Cervical Disc Herniation

Anatomy

The cervical spine is composed of seven bones called vertebrae that stack on one another to form a portion of the spinal column in the neck.  The vertebrae are separated by discs, flat round structures that absorb mechanical forces and serve to decrease the friction associated with movement of the spine. 

The Problem

Discs are composed of a tough, flexible fibrous outer rim and a soft, jelly-like inner core with high water content.  With aging, the water content of the discs gradually decreases and the discs become thinner and more brittle.  Fraying of the outer fibrous rim can also occur to weaken the disc.

General wear and tear, increased strain or trauma to the low back can cause the jelly-like core to push against the outer rim of the disc.  A disc herniation results when the core of the disc begins to push through the outer rim.  This process occurs to varying degrees.  The core substance can remain attached to the core as it herniates, or a portion can break off from the core as it pushes out through the outer wall.  In most cases, the herniation occurs to the rear of the disc and spine.

The pressure of the core substance against the outer wall can result in neck pain.  Once the herniation has occurred, the displaced core material can press on spinal nerves nearby.  Substances can also leak out of the injured disc to cause irritation of surrounding spinal nerves.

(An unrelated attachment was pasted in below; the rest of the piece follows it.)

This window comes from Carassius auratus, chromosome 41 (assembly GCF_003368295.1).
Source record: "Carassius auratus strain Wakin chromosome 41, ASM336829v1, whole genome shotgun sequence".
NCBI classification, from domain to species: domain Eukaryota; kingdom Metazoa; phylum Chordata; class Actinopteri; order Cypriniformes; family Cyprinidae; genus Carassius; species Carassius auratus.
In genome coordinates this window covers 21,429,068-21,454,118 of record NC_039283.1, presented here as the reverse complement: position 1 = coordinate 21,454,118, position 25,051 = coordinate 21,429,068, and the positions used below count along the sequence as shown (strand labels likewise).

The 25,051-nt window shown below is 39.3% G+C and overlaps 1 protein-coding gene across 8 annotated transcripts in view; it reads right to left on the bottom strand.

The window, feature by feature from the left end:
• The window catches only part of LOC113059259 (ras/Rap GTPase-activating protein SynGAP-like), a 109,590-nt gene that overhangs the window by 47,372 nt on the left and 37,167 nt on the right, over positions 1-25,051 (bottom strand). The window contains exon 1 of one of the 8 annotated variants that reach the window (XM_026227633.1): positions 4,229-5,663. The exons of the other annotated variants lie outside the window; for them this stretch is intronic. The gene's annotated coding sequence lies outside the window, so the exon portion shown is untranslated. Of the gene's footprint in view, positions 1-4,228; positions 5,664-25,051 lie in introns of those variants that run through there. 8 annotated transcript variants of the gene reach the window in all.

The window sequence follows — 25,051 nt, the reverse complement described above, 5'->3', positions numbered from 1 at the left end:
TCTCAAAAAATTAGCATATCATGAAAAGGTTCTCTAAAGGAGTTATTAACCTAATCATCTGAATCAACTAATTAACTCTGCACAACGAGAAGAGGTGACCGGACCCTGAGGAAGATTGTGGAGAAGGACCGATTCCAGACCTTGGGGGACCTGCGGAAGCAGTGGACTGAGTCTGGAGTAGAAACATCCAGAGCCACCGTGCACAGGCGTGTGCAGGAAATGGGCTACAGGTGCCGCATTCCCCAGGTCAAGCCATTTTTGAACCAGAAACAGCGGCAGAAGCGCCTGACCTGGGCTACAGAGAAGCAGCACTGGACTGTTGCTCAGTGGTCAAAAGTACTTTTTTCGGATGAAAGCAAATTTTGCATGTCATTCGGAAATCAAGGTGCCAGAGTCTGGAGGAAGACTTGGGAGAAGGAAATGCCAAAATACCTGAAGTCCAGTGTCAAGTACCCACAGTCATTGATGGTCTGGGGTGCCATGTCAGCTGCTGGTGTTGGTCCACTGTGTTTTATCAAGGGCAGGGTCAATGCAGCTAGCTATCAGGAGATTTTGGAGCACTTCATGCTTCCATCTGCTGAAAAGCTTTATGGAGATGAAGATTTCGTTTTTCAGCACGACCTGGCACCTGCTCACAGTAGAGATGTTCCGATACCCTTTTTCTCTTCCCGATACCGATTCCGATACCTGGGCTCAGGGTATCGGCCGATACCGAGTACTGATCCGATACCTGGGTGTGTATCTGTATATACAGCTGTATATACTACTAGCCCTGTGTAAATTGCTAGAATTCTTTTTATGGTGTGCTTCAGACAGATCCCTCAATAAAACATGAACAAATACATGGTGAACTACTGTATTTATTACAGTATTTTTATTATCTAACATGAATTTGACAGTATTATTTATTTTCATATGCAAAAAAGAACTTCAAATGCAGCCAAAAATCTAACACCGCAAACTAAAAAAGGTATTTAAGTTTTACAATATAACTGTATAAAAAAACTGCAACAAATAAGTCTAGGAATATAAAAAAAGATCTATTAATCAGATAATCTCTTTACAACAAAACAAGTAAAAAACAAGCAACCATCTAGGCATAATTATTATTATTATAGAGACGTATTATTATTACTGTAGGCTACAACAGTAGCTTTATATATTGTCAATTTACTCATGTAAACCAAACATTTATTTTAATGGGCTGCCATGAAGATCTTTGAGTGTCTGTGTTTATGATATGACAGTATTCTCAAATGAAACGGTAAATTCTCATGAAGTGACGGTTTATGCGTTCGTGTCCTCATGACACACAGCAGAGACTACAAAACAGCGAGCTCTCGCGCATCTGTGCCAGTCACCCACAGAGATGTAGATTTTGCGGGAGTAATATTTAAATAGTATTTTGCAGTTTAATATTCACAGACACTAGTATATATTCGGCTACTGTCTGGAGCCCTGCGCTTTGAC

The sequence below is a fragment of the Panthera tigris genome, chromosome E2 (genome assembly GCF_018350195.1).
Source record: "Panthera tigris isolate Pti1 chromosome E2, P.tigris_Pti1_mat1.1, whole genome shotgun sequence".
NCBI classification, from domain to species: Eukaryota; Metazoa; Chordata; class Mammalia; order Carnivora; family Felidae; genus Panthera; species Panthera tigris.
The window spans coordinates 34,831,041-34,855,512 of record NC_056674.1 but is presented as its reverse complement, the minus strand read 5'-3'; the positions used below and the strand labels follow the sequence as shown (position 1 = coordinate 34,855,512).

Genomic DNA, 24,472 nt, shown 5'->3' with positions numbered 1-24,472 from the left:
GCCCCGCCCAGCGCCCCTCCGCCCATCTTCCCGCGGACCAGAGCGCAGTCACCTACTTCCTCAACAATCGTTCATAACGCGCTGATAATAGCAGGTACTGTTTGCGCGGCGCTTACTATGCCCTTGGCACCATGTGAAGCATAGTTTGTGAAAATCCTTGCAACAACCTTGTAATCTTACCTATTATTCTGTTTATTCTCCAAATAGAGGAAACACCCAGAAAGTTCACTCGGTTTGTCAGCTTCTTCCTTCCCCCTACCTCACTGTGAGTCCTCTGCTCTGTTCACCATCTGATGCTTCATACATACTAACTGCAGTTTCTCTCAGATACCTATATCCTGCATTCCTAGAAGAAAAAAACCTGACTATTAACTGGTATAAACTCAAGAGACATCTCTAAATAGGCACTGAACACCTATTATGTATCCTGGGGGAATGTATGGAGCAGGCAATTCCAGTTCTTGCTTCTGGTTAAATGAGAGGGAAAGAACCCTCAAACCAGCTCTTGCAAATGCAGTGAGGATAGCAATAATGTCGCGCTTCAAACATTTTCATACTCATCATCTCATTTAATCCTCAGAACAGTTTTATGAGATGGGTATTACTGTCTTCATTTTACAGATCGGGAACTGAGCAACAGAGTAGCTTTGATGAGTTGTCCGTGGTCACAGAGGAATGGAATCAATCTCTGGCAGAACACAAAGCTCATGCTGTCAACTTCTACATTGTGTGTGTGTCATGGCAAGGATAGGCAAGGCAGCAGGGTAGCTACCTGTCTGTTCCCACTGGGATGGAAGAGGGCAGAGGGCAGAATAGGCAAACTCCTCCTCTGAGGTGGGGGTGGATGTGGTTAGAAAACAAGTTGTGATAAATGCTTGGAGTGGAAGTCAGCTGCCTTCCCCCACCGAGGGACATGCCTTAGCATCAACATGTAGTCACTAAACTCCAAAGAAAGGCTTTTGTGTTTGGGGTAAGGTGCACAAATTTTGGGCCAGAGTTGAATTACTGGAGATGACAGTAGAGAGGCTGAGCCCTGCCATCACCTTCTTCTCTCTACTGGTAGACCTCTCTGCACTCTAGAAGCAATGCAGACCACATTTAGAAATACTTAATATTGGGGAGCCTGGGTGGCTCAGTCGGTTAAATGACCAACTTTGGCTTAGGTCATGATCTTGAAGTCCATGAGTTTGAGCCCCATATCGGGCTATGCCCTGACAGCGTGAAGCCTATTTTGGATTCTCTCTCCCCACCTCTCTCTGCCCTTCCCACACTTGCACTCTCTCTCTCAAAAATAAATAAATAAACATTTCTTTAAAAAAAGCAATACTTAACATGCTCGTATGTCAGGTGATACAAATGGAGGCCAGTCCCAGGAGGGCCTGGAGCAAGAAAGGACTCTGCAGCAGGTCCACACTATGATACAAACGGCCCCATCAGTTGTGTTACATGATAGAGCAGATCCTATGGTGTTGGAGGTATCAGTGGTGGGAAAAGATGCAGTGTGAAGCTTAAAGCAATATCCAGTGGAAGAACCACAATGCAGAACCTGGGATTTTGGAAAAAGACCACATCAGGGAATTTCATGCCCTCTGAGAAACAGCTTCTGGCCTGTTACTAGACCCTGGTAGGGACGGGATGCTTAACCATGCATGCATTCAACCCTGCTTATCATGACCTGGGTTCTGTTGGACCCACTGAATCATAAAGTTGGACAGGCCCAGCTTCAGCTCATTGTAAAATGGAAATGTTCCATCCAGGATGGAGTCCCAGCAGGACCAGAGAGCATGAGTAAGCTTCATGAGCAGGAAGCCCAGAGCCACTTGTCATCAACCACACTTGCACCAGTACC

Diagnosis

Mechanical pressure on spinal nerves can produce numbness, tingling, pain of the shoulder, arm or hand in a predictable manner that is based on the specific spinal nerve that has been affected (See cervical radiculopathy).   Detecting changes in muscle strength and muscle stretch reflexes on physical examination can tell the physician a great deal about which nerves have been affected and, therefore, the general location of the disc herniation.  Imaging studies, including MRI, are often used to confirm the presence of disc herniation and the degree to which spinal nerves are being pinched.  

Treatment

The majority of patients with cervical disc herniation are successfully treated without surgery.  The primary goals of treatment are to speed the recovery process, restore function and educate patients about methods to prevent further episodes.

A variety of medications can be helpful in relieving pain and inflammation.  Muscle relaxants can be used as supplemental treatment.  Physical modalities, such as heat, ice or electrical stimulation can be used for acute pain control and then as needed.  Cervical traction can be useful in providing pain relief.  Exercises are progressed step-wise from range of motion to active stretching and flexibility and finally to strengthening and stabilization, as symptoms resolve.

Epidural steroid injections are useful for patients who have nerve root symptoms and are progressing slowly.  These injections can have value as both diagnostic and treatment procedures.  Epidural steroids treat pain and nerve root inflammation and can provide sufficient relief to permit an aggressive rehabilitation program.

Surgery is indicated if weakness or sensory loss develop in a pattern that follows a specific nerve root or that indicates spinal cord irritation or injury.  Surgery may also be considered if nerve root pain does not respond to non-surgical measures over time.